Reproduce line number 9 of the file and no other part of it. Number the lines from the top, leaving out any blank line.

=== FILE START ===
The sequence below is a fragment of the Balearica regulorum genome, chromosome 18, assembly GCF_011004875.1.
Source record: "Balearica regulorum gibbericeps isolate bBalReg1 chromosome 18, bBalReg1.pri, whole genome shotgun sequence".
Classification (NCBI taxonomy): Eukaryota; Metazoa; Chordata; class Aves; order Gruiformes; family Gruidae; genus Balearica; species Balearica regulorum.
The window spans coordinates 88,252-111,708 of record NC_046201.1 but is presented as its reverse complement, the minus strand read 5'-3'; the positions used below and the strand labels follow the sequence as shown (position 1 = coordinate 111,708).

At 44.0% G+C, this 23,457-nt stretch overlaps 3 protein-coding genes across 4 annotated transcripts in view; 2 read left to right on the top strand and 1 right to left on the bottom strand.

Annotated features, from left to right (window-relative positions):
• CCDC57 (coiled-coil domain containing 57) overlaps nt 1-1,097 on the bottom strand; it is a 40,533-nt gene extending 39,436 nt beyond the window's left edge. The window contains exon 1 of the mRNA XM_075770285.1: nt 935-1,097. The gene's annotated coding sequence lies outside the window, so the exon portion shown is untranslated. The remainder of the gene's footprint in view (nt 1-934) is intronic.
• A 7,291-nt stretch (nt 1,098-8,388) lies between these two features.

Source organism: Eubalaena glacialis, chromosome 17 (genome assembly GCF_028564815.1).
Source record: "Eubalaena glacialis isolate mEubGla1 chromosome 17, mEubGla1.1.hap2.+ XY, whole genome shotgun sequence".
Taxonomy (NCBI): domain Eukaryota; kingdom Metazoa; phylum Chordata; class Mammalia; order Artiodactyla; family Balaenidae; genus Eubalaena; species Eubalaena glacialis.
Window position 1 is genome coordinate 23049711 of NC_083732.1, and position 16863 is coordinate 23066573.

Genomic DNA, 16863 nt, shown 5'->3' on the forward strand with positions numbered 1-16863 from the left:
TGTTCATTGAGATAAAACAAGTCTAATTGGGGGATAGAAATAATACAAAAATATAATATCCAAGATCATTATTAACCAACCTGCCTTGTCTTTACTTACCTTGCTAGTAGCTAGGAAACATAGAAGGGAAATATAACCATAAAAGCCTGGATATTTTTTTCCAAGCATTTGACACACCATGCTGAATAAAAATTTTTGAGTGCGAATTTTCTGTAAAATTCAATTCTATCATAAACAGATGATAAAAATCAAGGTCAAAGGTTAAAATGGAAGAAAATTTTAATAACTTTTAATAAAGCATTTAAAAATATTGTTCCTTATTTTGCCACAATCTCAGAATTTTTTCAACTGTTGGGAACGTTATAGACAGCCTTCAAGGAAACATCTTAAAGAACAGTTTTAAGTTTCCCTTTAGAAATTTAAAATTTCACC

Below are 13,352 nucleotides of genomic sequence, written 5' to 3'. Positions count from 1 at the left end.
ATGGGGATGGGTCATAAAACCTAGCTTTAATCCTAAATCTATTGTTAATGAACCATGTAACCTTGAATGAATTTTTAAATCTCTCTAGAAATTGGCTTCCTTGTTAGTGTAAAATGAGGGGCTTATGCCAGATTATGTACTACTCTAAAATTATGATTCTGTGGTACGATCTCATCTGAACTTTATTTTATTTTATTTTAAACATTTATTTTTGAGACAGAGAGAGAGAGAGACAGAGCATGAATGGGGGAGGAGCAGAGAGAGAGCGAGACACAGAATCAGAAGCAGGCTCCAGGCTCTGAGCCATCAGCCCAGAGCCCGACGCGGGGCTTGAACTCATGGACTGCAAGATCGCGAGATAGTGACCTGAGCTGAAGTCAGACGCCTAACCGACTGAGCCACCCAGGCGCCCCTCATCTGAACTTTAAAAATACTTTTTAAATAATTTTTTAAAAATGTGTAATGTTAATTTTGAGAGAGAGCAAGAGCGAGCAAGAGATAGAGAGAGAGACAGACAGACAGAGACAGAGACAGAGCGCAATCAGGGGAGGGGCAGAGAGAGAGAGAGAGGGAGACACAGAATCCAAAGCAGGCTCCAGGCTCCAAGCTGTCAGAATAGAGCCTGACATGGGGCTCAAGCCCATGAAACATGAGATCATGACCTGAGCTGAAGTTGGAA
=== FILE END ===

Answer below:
Source organism: Eubalaena glacialis, chromosome 17 (genome assembly GCF_028564815.1).